A rule bound head butler's world of manners and decorum in the household he maintains is tested by the arrival of a housekeeper who falls in love with him in pre-WWII Britain. The possibility of romance and his master's cultivation of ties with the Nazi cause challenge his carefully maintained veneer of servitude. Written by
Keith Loh <email@example.com>
In one kitchen scene, in preparing for the banquet, we see a meat cleaver beheading a pheasant. However, when the head is thrown away, it is obvious that the head was previously severed, as the cleaver rests on a non-severed part of the pheasant's neck. See more »
[after telling Stevens she intends to accept Benn's marriage proposal]
Mister Stevens! Am I to take it that after all the years I have been in this house you have nothing else to say to me?
You have my warmest congratulations.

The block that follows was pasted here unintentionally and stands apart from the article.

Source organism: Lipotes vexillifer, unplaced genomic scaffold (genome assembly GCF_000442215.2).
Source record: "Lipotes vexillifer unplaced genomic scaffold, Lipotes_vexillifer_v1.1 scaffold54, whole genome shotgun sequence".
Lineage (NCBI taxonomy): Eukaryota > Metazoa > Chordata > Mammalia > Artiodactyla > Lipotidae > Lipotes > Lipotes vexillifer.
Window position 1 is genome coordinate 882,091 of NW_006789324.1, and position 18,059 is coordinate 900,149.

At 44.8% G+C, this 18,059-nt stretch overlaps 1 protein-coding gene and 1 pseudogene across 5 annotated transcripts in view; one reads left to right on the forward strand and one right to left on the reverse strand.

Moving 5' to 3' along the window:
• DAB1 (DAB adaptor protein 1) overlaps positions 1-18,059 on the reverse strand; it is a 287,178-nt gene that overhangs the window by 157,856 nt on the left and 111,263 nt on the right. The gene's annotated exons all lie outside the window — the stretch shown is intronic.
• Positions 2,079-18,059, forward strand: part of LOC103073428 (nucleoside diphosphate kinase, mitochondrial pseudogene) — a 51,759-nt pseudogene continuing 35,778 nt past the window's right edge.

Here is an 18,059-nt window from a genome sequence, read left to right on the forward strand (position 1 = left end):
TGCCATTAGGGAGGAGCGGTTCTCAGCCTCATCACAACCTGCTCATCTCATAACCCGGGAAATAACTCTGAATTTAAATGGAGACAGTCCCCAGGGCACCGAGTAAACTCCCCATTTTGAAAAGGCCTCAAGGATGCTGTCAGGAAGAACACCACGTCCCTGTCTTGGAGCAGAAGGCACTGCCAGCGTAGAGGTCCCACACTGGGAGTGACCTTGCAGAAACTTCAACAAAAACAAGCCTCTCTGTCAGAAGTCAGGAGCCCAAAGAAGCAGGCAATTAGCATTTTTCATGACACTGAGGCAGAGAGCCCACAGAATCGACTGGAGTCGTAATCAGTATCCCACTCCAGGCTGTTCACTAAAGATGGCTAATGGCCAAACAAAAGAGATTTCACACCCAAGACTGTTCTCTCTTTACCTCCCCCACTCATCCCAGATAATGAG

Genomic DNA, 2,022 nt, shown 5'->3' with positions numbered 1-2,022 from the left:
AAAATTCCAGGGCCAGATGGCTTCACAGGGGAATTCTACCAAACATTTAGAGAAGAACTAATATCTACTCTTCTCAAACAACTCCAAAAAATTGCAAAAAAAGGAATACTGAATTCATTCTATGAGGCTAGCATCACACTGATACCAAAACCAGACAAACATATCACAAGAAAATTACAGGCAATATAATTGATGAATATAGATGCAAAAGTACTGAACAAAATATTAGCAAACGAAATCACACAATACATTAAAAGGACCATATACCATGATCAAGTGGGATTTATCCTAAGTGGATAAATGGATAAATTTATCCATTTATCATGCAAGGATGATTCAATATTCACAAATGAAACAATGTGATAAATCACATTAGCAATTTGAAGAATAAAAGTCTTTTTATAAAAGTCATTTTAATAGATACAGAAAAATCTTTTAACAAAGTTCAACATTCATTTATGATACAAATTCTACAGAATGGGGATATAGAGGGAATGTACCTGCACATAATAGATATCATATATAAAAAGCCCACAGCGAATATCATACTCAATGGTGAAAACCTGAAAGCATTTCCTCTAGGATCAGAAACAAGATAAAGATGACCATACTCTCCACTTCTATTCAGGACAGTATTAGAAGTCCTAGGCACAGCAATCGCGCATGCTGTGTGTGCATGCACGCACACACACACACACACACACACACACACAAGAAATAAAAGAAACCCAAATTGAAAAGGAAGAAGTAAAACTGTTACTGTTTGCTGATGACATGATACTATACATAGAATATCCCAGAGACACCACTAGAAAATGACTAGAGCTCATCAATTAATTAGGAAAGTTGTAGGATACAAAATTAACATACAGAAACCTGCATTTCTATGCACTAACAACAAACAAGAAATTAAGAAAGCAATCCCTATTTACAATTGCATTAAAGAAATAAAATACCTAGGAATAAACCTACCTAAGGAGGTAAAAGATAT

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Excellent film that was overlooked in 1993 due to the dominance of "Schindler's List", "The Remains of the Day" is an exquisite film which examines the relationship between two servants in England (Anthony Hopkins and Emma Thompson, both Oscar-nominated). They both definitely have feelings for each other, but both seem to be bound by duty, honor, and society. Hopkins is not the type of person who shares his inner-most feelings with anyone and Thompson wants to share her hidden love for Hopkins, but is frightened for various reasons. The fact that the film is told during flashbacks which took place just before the involvement of England in World War II just makes everything that much more interesting and heart-wrenching. During the present-day of the movie it appears that Hopkins and Thompson will finally proclaim their love for one another, but in the end that is not even a real certainty. Ruth Prawer Jhabvala's adaptation of the novel is exceptional and James Ivory's direction has rarely been better or more focused. With all this said, it is Hopkins and Thompson that dominate the action and make "The Remains of the Day" one of the best films of the 1990s. 5 stars out of 5.
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